SOMEWHERE MOUNTAINOUS AND SNOWY — I have always prayed for a mate who can ski.
I grew up skiing. My first foray with sticks on snow was when I was 2, maybe 3 years old. I was a ski instructor for a while after college, and I lived in a ski town out west for four blissful years.
I love skiing. I think it is the greatest sport ever.
So, my friends ask, "What if the guy doesn't know how to ski?"
"Oh God," I respond.
"You'll just teach him," they say.
"Oh God," I respond.
If there is one thing that's a sure recipe for relationship disaster, it's teaching your loved one to ski. I cringe at the memory of hearing couples fighting, from my vantage point on the chairlift, in the middle of the mountain, one berating the other for taking them someplace too steep or too narrow. A friend told me about the time his wife threatened to take off her skis because she so feared skiing down a slope he'd chosen. And a girlfriend who skied off into the trees to hide from her ski date because his skills were so poor on a big-powder day. (Yes, that was a little mean. We've all told her so.)
The horror stories are the reason why, on a recent ski trip to Vermont, friends and I collectively balked when one of our group announced his intention to teach his girlfriend to snowboard. But Caleb Burkle, the friend in question, seemed unfazed.
"I've taught a lot of people and she's fairly athletic," Caleb said of his girlfriend Nissa Kauppila, when I asked if he worried about teaching her. And how'd she do? "Very well," he said, "one of my best protégés so far."
Maybe it was his experience as a competitive snowboarder who lived for several years in Lake Tahoe, and his attendant on-snow expertise, that made the proverbial ride so smooth for them. Nissa was happy and tired by the end of her first lesson, but ready for a second go as soon as possible. Or maybe it was because we were away for a fun weekend and the sole focus wasn't on her.
It's not always so smooth.
When my friend Eeva Moore took up skiing, she immediately opted for a lesson with a professional, citing the "surfing debacle." That was four years ago when her husband, Chris Moore, a California native and lifelong skier/surfer, took her to Costa Rica and tried to teach her to surf. Paddling out on her long board, she was knocked over, banged up by the board, couldn't breathe and, well, she's never surfed again.
"It's very difficult for a couple to give the other instruction," she said. "It creates a weird dynamic where you're not equal."
Thanks to professional instruction – no making-the-same-mistake-twice scenario for them — Eeva now loves the sport, too, is happy to venture to the family ski cabin and do her thing — meeting for lunch and skiing with her husband and in-laws, one at a time.
"I've discovered I don't like skiing with them all at once," she said. "I don't like being stared at. Now Chris gets that. If he's faster, he looks down the slope." These days, she'll also practice a route several times before inviting Chris to join her on it.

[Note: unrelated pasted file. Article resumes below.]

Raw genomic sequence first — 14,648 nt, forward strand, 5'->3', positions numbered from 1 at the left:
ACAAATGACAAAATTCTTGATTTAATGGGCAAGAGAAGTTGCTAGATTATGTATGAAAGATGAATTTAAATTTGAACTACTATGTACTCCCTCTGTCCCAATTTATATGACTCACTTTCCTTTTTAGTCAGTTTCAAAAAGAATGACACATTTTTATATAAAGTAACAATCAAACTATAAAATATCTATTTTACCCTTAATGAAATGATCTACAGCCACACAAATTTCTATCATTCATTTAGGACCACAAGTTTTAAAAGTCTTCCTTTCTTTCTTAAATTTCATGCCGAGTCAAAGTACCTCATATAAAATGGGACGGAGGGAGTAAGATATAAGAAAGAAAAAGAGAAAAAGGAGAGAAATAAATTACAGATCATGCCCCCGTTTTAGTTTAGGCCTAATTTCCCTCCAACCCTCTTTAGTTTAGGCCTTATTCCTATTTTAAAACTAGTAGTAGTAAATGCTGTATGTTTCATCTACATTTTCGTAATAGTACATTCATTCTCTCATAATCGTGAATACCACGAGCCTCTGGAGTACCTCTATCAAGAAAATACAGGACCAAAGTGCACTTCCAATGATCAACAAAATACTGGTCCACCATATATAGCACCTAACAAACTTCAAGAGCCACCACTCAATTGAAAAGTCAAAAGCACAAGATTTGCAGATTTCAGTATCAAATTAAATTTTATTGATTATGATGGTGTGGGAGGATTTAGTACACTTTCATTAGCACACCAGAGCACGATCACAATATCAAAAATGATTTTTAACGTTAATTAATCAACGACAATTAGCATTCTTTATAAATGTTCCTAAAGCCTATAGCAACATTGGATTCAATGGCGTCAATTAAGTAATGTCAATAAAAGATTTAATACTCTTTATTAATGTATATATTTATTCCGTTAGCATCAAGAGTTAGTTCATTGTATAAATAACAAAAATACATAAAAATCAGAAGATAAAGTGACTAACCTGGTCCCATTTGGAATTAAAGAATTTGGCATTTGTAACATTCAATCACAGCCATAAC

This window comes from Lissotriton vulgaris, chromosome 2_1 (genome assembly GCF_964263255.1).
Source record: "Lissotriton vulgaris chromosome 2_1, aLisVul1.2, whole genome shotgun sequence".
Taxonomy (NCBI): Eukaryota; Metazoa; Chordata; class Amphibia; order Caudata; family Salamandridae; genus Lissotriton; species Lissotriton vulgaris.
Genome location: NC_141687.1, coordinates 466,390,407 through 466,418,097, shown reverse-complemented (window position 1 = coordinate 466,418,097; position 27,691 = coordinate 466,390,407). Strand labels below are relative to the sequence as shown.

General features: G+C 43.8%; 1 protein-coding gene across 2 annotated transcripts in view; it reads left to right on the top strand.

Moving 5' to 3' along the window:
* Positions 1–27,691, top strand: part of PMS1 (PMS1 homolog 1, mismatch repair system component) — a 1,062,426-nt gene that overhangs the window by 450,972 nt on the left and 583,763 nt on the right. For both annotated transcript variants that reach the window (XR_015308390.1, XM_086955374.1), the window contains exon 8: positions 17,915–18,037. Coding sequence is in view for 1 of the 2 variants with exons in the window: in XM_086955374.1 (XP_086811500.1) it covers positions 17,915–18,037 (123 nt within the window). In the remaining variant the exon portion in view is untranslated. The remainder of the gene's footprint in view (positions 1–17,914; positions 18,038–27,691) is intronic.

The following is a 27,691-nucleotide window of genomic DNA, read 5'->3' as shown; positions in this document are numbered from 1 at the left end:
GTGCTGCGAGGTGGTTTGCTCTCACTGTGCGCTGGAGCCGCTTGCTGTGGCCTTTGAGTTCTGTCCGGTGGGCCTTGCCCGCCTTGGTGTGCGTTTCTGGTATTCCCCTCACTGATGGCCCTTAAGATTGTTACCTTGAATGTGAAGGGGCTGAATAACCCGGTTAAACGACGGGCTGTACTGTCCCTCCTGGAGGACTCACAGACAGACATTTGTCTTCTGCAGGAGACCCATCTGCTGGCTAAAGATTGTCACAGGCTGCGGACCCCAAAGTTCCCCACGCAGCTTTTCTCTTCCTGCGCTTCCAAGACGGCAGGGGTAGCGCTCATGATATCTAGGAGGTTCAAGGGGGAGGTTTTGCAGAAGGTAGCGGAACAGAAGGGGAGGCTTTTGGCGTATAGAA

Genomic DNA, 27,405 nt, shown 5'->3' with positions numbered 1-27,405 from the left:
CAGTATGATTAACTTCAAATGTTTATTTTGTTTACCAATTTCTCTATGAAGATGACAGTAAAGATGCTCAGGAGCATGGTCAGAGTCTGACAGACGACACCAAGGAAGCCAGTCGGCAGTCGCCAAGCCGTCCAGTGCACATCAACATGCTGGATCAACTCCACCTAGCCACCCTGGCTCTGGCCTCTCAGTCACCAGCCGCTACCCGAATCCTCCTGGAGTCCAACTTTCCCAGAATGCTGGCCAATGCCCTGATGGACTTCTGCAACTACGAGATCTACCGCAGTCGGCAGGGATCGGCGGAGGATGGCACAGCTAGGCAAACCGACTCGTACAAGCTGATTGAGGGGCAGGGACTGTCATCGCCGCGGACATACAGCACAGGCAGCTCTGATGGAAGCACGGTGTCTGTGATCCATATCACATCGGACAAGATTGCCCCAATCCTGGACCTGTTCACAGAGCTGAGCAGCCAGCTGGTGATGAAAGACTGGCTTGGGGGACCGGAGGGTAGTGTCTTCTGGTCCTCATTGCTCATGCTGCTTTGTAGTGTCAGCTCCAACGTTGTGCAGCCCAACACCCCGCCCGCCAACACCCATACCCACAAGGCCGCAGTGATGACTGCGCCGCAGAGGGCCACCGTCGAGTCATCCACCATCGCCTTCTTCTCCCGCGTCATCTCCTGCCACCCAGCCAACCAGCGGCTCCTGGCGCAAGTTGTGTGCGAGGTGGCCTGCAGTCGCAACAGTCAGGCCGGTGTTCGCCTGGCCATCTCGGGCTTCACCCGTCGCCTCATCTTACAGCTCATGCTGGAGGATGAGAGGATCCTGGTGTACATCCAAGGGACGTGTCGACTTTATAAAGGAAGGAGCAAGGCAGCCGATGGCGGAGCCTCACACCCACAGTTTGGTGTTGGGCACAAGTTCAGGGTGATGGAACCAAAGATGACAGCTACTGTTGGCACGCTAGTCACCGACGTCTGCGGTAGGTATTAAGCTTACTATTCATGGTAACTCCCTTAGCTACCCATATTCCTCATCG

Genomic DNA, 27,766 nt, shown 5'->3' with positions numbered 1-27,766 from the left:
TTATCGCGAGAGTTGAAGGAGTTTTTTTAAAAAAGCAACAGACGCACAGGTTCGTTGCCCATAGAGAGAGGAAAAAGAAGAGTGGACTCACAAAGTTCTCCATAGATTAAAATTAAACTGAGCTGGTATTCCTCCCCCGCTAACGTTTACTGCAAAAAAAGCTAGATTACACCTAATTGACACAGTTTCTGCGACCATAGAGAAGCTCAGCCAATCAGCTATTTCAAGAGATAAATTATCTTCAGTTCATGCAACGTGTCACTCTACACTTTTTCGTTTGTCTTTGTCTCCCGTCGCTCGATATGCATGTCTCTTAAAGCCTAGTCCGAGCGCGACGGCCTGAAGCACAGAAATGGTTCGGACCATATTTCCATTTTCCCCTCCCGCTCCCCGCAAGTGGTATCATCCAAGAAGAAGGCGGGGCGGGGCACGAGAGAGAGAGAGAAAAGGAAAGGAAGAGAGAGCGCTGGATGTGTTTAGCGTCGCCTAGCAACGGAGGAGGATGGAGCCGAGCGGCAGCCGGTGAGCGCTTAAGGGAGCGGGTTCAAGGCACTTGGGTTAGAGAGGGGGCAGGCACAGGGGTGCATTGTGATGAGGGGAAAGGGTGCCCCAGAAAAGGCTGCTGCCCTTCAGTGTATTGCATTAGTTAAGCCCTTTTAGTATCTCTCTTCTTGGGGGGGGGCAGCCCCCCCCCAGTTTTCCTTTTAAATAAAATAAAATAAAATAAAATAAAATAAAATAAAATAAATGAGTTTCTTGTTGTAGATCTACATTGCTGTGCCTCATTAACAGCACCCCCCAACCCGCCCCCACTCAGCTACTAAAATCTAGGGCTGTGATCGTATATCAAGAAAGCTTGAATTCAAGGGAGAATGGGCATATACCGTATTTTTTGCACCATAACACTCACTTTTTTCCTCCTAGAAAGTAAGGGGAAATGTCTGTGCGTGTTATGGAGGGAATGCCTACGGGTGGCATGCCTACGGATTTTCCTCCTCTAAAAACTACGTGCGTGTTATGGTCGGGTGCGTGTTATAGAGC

Some of my earliest ski partners were David and Suzy Epstein, friends of my parents' who learned to ski as adults. Suzy, younger than David by 11 years and formerly a competitive ice skater, had the edge and became the stronger skier. But her prowess was never a problem. (David: "She's always been a better skier. I've accepted that.") From the beginning, they took separate lessons and continue to do so. When they ski together, the atmosphere is light, fun and accepting.
"The key is attitude," David said. "There's always an undercurrent of competitiveness and (you have to) smother it."
Suzy is careful to encourage her husband rather than telling him things: "If there's one thing a day to help, I'll say it but I don't harp on it."
For the daring lover determined to teach his or her significant other to ski, Caleb has a couple of other suggestions: Choose a day with good conditions — soft snow and sunshine are ideal. Maybe take the previous day or the morning for yourself and ski hard before slowing things down for the beginner. And have a talk about the process first. Remind your partner/student that your help is not criticism — there is a difference.
As a learner, Eeva admitted that she could lighten up a bit; she reminds herself that it's irrational to feel inferior about a sport that's new to her but old hat to her husband. And he has learned to be more of a companion and less of a teacher. He'll give Eeva tips if she wants them, but is happy to remain mum, too.
"If she gets tense, I leave," Chris said. "I show up when I'm wanted and I leave when I'm not."
So, maybe, after all, there is a way to teach the one you love, what you love, without losing your love.
I still think I'll take a pass.
***PHOTO - Kajsa Krieger / Special to the Herald News - Herald News reporter Danielle Shapiro skiing the backcountry of Jackson Hole, Wyo., on a run called the Bear Claw. She writes about the ups and downs of love on the ski slope.